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The Psycho CEO Vol. 1

Recently, one of our executive team members told me that the profession boasting the most psychopaths is the CEO. I laughed, but later was paranoid enough to Google it, and found his statement to be true. The chief executive officer tops the list of those most likely to be a psychopath. Sure, I share the list with lawyers, surgeons, and clergymen, but CEO is at the top. Number one, baby! So, if you’re a CEO, a VP of Sales (also on the list), or a potential psycho, I’m writing this series of “reflections” with you in mind. I hope you relate. I hope you’ll gain something of value too.

Reflection #1: “Reflections of an Obsessive 5th Grade Coach”

5th Grade Football

I’m a CEO (psychopath) of an engineering and manufacturing company. We have about 200 employees. We’re international. As Ron Burgundy in the movie Anchorman says, “I don’t know how to put this, but we’re a pretty big deal.” As I look back, many of my successes and proud moments did not come from my office chair, a board room, or a strategic planning retreat. They came on the field or the gym while coaching youth sports.

I’ll never forget coaching the 5th grade football team. A goofy group of rural farm kids, we were the smallest and lightest team in the league. When you’re eleven-years-old, size and weight are a competitive advantage, and we were at a severe disadvantage. It’s no coincidence that our mascot was the “Bears.” See Bad News Bears here! And yet, here we were on a dreary November day, playing the mighty Bucs for the championship. How did we make it here? As a coach, my time was filled with many victories, championships, and lasting relationships. As the “head coach” of my business, the success hasn’t been as consistent. I recall too vividly the years where we struggled to make a profit, laid off employees, and suffered broken relationships. A leader in both coaching and corporate, it’s clear to me that coaching came easier and generated sustained, positive results. Why?

I’ve obsessed (psychopath, remember?) over the answer, and I keep coming back to an answer that I don’t like: it was the soft stuff. Below are some of the soft items that contributed to our successes and how they apply to my business:

Vision, mission, and values were constantly communicated

Winning was our desired result, but the vision and mission for our team was to learn the game, improve and experience the joy that comes from accomplishing something as a team that we never could have done as individuals. Also, we were always talking about who we were, our identity, and our values. For my teams, we preached toughness, defense, unselfishness, playing hard, and embracing adversity. We asked, "Who are we going to be when it gets tough, or when it rains, or when the ref misses a call? How do we celebrate an unselfish play? Are we playing through the whistle?"

Reflect: Have you made the mistake of creating an unrealistic vision in your business? How often in a business setting do you talk about your identity and values.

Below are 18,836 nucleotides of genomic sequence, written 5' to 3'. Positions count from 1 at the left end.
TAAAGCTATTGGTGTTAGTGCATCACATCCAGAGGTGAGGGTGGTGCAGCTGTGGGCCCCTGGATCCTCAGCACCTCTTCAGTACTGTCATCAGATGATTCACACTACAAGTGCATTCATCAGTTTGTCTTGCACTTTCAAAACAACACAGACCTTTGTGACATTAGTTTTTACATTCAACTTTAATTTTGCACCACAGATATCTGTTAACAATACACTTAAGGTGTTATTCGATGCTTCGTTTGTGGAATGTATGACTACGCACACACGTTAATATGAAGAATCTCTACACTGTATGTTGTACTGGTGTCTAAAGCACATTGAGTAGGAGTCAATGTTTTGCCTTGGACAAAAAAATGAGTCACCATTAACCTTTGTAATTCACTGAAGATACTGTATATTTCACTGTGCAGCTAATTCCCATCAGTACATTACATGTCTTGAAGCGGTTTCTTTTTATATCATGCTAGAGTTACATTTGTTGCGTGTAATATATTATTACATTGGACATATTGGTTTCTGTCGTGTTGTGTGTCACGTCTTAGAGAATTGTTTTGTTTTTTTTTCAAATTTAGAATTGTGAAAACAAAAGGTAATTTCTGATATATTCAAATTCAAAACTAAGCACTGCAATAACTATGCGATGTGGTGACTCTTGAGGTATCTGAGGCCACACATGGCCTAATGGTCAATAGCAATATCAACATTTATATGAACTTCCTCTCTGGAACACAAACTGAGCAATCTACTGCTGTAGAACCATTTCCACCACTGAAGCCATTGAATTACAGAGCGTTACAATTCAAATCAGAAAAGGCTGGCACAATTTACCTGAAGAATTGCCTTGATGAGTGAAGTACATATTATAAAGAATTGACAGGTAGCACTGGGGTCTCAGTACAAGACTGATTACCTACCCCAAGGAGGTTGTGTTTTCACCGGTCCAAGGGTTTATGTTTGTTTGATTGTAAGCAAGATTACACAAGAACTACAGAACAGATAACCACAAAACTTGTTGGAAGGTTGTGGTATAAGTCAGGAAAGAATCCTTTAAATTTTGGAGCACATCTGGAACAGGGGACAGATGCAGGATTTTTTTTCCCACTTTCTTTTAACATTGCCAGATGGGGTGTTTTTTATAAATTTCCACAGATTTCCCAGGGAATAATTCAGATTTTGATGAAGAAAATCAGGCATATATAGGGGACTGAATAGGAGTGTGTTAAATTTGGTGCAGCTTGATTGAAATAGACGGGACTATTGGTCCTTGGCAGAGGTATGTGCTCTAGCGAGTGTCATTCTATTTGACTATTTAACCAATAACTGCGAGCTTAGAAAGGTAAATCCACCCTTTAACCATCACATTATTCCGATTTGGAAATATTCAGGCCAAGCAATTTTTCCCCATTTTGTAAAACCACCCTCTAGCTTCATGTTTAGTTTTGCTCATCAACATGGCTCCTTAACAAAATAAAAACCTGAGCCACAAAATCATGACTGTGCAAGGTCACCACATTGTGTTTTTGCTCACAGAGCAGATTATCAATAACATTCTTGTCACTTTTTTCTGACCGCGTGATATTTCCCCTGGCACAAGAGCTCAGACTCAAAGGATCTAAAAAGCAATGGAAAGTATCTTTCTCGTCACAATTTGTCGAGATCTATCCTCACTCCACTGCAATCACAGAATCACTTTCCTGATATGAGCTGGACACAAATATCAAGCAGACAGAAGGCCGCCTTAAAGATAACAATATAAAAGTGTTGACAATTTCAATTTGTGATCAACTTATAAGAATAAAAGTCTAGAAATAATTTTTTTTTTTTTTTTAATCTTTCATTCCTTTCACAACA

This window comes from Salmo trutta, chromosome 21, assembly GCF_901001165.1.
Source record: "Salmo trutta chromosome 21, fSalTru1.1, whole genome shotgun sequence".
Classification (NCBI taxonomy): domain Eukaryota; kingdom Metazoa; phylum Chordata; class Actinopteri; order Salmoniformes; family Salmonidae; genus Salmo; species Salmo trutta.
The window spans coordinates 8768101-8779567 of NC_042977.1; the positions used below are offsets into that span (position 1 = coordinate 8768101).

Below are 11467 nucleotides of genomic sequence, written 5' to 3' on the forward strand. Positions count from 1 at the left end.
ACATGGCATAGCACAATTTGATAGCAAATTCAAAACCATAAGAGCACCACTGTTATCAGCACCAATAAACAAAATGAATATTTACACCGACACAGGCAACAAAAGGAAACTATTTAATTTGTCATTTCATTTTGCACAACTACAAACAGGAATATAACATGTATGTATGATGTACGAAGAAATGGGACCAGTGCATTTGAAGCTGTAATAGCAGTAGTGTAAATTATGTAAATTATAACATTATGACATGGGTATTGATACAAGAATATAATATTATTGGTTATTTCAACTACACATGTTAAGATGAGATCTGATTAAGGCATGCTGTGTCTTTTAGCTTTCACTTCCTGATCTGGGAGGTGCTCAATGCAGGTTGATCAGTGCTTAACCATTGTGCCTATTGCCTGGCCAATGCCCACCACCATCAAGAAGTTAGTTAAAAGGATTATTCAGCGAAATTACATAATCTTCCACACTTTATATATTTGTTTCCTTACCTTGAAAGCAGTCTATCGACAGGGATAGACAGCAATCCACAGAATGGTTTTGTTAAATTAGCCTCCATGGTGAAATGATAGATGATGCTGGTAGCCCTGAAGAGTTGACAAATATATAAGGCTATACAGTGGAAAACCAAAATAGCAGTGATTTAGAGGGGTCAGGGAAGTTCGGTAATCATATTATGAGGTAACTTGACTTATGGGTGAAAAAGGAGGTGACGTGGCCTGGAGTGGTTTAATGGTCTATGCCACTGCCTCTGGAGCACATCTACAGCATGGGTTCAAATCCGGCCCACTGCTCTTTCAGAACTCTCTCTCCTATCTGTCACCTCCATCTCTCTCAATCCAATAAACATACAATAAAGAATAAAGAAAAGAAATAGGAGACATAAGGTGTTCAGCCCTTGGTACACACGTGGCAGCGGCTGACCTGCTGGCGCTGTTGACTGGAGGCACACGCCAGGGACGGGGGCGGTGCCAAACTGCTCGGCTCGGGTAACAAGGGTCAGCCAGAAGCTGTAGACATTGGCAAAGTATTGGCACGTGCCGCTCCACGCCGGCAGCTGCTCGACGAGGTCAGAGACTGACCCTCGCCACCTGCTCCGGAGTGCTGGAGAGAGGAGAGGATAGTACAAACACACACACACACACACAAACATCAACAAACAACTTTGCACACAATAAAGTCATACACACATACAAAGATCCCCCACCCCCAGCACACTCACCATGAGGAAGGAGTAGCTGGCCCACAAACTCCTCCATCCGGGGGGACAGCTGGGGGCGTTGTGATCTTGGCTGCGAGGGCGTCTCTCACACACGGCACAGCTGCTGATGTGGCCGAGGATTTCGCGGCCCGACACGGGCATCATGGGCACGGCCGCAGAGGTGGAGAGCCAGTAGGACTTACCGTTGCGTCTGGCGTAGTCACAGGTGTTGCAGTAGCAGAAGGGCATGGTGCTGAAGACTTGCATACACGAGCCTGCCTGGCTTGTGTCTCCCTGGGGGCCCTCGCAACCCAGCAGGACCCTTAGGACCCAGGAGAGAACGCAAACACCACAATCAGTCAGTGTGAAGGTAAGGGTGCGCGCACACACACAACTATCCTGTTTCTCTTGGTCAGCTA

Boundaries were obvious to everyone

Sidelines, goalposts, bases, end zones, scoreboards. Boundaries are a great thing about sports. If you cross them, there’s a referee there to blow a whistle, throw a flag or issue a yellow card. Boundaries can be more difficult in a corporate setting as the rules and expectations aren’t always black and white. They can change from one year to the next, one division to the next, and have different interpretations form one co-worker to another.

Reflect: Are your boundaries clear? If not, you could actually be limiting freedom for your people. Clear boundaries will increase innovation, creativity, and freedom for your people to do their best.

Accountability was built in

If boundaries are a great thing, then accountability might be the best. You’ve probably heard, “Do your job or ride the pine.” For my teams, it was “Embrace the values, or ride the pine.” We had scoreboards, clocks, and stat keepers to enhance accountability and drive improvement. We tracked stats that promoted our culture too. Example: In basketball, players received a standing ovation from the bench and a Twinkie (corny, I know) for taking a charge. Taking a charge was a tangible expression of our values of toughness and unselfishness.

Reflect:  As a business leader, what accountability tools do you use? Are they clear and communicated to everyone? Are you measuring results or the behaviors that lead to those results? Do you hand out any Twinkies?


They work in sports and they work in business. If you spend all your time running the plays, you’ll lose perspective on the entire game. Timeouts were sacred on my teams, used for thoughtful feedback and input for coaches and players alike.

Reflect:  Does your team take retreats? Do you break away from the everyday details to strategize and plan?

The CEO of GE, Jeffery Immelt, said in a recent interview that his least favorite class in business school was organizational behavior. “I thought it was too soft, all this fancy stuff, blah, blah, blah,” he said. “Now, it’s all I do, right?” If you’re a CEO or leader within your organization, how do you spend your time? Are you working the X’s and O’s, or are you working on the soft stuff?

By the way, we won that game in November. Players and coaches hugged me. Parents hugged me. I hugged them all back. It was a cold rain that pelted us as we celebrated, but I still feel warm when I remember that championship season.

The Psycho CEO

Kasa Companies 418 East Ave B Salina, KS 67401